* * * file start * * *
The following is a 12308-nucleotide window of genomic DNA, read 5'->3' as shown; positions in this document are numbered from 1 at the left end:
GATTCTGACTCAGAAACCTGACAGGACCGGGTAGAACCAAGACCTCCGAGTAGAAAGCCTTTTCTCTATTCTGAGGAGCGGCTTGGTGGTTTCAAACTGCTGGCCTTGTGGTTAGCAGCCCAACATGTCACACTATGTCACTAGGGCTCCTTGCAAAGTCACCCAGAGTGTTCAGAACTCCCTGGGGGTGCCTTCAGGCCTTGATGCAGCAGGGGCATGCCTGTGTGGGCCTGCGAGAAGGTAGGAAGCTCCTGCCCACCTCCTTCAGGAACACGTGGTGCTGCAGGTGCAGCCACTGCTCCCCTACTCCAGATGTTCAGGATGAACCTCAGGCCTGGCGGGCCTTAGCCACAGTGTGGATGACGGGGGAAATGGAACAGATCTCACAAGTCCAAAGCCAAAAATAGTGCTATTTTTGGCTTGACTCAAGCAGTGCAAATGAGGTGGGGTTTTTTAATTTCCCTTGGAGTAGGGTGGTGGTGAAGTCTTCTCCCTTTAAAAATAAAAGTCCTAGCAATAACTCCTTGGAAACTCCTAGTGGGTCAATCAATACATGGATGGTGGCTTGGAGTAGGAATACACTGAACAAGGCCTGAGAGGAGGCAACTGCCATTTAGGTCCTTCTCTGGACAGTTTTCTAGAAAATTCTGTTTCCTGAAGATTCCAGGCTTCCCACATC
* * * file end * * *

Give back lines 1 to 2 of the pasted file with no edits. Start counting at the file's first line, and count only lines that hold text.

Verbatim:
The following is a 12308-nucleotide window of genomic DNA, read 5'->3' as shown; positions in this document are numbered from 1 at the left end:
GATTCTGACTCAGAAACCTGACAGGACCGGGTAGAACCAAGACCTCCGAGTAGAAAGCCTTTTCTCTATTCTGAGGAGCGGCTTGGTGGTTTCAAACTGCTGGCCTTGTGGTTAGCAGCCCAACATGTCACACTATGTCACTAGGGCTCCTTGCAAAGTCACCCAGAGTGTTCAGAACTCCCTGGGGGTGCCTTCAGGCCTTGATGCAGCAGGGGCATGCCTGTGTGGGCCTGCGAGAAGGTAGGAAGCTCCTGCCCACCTCCTTCAGGAACACGTGGTGCTGCAGGTGCAGCCACTGCTCCCCTACTCCAGATGTTCAGGATGAACCTCAGGCCTGGCGGGCCTTAGCCACAGTGTGGATGACGGGGGAAATGGAACAGATCTCACAAGTCCAAAGCCAAAAATAGTGCTATTTTTGGCTTGACTCAAGCAGTGCAAATGAGGTGGGGTTTTTTAATTTCCCTTGGAGTAGGGTGGTGGTGAAGTCTTCTCCCTTTAAAAATAAAAGTCCTAGCAATAACTCCTTGGAAACTCCTAGTGGGTCAATCAATACATGGATGGTGGCTTGGAGTAGGAATACACTGAACAAGGCCTGAGAGGAGGCAACTGCCATTTAGGTCCTTCTCTGGACAGTTTTCTAGAAAATTCTGTTTCCTGAAGATTCCAGGCTTCCCACATC